“Happily Ever After”
November 3rd, 2008
After reading Alan Sepinwall’s impressions of Scrubs’ upcoming season on ABC (which are very positive, and might convince me to give the show another shot), I remembered something: I had once hoped, wished even, that Sarah Chalke could abandon that comedy for this one, a show where her character of Stella once felt like a breath of fresh air. But, there was no happily ever after for Ted and Stella: once their relationship left its romantic side behind in “Ten Sessions,” the original impact was wearing off and, by the time we got to Stella leaving Ted at the altar we were all ready to more or less throw Stella out the door.
And in one scene in “Happily Ever After,” we get that moment: Ted tears Stella apart for putting him through hell, and for making a huge mistake. It’s a scene that we needed to see, but it’s also a scene that wouldn’t have worked outside of its imaginary context: while we needed Stella to hear what Ted had to say, she has chosen a life that is reunites her daughter with her father, and the series is smart not to exist in a universe where Ted is that self-centered, especially since he has his issues with that as is.
Overall, this week’s episode is one that wasn’t quite as definitively strong as one might hope, using some oddly cliched constructs to eventually make this poignant realizations, complete with some enjoyable comedy from Robin’s Canadian roots along the way. The real question now is, with Stella out of the picture, where the show goes from here on the road to its own…well, you read the title, you know where that cliched transition sentence is going.
First and foremost, the funniest part of this episode was our interlude into Robin’s past, as she discusses how she would feel awkward about her father walking into the restaurant at that moment. There’s an attention to detail when it comes to Robin’s life, in particular her Canadian heritage, that really sets the show apart: in particular, one of the best gags in the entire episode was the subtle yet humorous choice to use “going north” as opposed to “going south” to describe a disintegration. Combine with the broader, but equally funny, normalcy with which Robin uses hockey terms to define sexual activity (“In the Crease speaks for itself”), and the great tongue-in-cheek performance by soap opera veteran Eric Braedan (The Young & the Restless – and yes, in case you were wondering, I didn’t have to fact check which soap opera it was), and you have one of HIMYM’s patented flashback narratives.
The one major problem with the episode was just how “sitcommy” the episode felt when the entire cast was hiding under a table and recounting old stories about their life. None of the stories were particularly bad, to be honest, even if most of them were unmemorable compared to Robin’s fairly extensive back story; it’s more an issue that it seems like what was once one of the show’s defining qualities has descended into a gimmick that feels like part of a tradition that the show once subverted at nearly every turn. I’ve heard that more “standalone” episodes are in order for the season, which I didn’t understand at the time and probably still don’t. But if they mean episodes like this one, or the episode full of flashbacks and interventions a few weeks ago, then I don’t know how I feel: the show runs the risk of, dangerously, developing its own cliches.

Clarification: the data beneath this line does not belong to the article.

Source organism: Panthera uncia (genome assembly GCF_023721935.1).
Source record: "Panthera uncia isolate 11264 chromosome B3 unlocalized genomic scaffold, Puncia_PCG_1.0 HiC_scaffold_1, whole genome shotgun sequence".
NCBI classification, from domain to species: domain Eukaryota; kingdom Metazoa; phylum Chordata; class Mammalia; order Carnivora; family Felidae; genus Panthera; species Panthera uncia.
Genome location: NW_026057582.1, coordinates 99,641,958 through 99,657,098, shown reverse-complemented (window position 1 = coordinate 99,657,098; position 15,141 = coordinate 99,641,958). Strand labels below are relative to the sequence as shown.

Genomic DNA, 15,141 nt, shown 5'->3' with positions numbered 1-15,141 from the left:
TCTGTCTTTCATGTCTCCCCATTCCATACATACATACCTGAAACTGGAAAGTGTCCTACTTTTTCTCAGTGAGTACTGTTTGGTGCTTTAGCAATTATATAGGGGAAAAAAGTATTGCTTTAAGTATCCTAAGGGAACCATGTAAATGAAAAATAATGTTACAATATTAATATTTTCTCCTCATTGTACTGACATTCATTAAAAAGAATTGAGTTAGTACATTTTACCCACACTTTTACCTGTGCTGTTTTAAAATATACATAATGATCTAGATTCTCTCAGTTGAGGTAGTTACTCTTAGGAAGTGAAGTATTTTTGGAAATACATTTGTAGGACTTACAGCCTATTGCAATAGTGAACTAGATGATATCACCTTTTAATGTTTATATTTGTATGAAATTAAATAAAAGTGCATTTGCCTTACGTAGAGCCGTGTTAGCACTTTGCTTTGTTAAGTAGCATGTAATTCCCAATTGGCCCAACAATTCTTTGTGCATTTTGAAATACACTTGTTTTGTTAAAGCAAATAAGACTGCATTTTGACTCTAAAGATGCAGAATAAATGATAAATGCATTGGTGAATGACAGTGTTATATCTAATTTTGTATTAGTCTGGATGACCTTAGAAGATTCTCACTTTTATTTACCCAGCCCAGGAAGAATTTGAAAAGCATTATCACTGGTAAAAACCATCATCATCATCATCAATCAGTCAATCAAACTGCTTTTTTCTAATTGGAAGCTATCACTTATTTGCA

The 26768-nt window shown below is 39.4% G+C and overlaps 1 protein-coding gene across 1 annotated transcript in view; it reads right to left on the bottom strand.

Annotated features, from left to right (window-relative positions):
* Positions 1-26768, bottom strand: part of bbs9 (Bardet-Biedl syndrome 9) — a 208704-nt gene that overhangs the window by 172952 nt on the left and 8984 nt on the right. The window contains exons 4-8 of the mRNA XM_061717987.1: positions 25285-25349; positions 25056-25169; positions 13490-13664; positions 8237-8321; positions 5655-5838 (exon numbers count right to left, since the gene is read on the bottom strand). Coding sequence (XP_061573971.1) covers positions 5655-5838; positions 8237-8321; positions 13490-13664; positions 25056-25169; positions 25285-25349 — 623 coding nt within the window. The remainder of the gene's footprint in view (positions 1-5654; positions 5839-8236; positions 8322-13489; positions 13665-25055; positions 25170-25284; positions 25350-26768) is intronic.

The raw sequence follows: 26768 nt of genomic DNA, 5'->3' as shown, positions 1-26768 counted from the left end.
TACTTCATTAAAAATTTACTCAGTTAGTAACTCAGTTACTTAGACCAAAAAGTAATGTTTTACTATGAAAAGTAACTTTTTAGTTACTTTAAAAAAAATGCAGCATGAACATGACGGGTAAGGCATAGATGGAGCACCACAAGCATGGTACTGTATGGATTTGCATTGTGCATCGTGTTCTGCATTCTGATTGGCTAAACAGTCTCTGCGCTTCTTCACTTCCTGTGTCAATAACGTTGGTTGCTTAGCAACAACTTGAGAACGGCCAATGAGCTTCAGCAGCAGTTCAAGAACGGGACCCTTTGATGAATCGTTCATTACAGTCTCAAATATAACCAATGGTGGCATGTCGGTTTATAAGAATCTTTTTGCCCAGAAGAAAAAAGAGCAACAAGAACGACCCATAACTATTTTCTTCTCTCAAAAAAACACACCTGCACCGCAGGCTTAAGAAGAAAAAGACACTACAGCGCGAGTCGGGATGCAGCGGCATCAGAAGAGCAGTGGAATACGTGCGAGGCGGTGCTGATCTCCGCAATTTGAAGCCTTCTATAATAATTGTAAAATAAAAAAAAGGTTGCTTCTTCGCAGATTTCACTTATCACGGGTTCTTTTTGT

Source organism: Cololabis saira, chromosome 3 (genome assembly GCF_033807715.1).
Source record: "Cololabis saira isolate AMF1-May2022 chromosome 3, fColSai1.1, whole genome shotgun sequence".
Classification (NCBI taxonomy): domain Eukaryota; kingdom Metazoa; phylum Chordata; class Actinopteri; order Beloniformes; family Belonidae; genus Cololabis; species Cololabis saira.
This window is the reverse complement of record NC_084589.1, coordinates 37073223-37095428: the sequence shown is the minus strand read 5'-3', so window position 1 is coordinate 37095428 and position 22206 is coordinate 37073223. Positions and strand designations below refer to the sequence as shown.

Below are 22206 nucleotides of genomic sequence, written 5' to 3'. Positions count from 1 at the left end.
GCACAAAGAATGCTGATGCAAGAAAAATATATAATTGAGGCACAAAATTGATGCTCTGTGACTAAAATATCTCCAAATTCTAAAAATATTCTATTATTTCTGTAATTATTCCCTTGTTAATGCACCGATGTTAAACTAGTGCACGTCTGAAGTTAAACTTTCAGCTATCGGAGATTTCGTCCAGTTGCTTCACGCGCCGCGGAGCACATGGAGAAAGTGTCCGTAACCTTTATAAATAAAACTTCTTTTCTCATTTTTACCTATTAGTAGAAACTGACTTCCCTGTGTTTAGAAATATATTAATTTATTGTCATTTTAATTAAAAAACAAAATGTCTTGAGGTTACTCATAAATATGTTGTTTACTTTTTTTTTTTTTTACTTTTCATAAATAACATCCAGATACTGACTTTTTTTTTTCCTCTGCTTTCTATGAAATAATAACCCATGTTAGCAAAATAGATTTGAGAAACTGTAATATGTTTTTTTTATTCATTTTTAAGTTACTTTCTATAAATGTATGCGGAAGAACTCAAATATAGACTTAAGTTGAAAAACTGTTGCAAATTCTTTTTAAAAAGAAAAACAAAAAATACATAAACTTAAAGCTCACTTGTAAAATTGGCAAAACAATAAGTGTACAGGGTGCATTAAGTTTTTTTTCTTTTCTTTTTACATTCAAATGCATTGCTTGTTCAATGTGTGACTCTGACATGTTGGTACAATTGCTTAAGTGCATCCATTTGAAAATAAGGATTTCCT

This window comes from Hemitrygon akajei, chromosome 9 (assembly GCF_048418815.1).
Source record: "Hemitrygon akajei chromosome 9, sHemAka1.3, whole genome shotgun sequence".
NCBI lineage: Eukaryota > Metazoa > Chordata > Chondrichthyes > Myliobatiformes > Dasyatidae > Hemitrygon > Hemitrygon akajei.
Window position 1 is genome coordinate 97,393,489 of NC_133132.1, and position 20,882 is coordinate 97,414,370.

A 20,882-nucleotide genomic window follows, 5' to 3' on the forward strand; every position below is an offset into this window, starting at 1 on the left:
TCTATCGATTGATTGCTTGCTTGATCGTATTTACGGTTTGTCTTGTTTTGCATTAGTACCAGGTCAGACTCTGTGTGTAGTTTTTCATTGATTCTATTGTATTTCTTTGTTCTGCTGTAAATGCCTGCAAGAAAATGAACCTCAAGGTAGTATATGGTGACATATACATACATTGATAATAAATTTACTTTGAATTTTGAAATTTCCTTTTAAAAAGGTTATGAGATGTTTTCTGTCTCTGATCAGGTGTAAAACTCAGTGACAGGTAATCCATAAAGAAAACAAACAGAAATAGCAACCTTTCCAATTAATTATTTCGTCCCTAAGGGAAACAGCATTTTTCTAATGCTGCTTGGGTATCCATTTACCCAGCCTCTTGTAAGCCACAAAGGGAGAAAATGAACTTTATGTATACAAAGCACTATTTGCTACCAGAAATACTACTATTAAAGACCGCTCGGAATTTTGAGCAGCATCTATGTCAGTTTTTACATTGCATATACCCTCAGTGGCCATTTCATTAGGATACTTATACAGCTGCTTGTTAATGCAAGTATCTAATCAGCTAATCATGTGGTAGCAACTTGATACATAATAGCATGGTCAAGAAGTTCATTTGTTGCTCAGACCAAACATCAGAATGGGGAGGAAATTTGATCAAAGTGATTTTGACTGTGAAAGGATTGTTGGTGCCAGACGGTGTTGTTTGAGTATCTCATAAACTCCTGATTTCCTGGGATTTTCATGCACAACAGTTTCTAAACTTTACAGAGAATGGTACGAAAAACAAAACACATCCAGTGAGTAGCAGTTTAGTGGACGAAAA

The episode gets the end right, though: after Stella causes Ted to map out plans of where he can and cannot go in New York so that he doesn’t run into her, and after some cliched time spent where Ted is non-responsive to the entire issue as a coping mechanism, that climactic taxi ride was one of the best things the show had done all season. It felt, for the first time in a while, like a defining moment for these characters, in particular Ted. Once it was clear that Stella wasn’t the mother (although I’ve felt this way ever since the proposal in Miracles, if not before), the entire Stella situation felt like we were killing time going down a dead end, and even when Ted was with Robin (who we knew wasn’t the Mother from the pilot) the show never felt quite as pointless. In the taxi, though, we got moments for these characters: Marshall blurting out the truth about Stella’s dislike of Star Wars and our imagined view of Ted’s putdown felt like we were finally getting some sort of payoff from what has seemed like a rushed series of events.
Of course, the show smartly stepped back from that and left us at a more poignant point as Ted reflects on the importance of finding his own path, and not necessarily destroying others in the process. It’s a good building block for where we go from here: after we saw a glimpse a year into the future, with someone still living in the apartment, and Lily not drinking her scotch (Alyson Hanigan’s pregnancy confirmation pretty much tells us where that’s going), we are perhaps finally getting out of this rut (albeit not an awful one) and preparing to enter the next stage of the show’s development.
- I don’t know who’s luckier: the kid who got to make out with Cobie Smulders as she was playing her teenaged, hockey playing self, or Cobie Smulders and Alyson Hannigan for still being able to play teenagers with some shread of believability.
- I actually don’t remember who the woman was who Barney was concerned over seeing walk into the restaurant, which tells you how uneven some of their storylines ended up being. However, I do remember that he used the phrase “people of the “Chicks I’ve Banged persuasion,” so he remains as quotable as ever.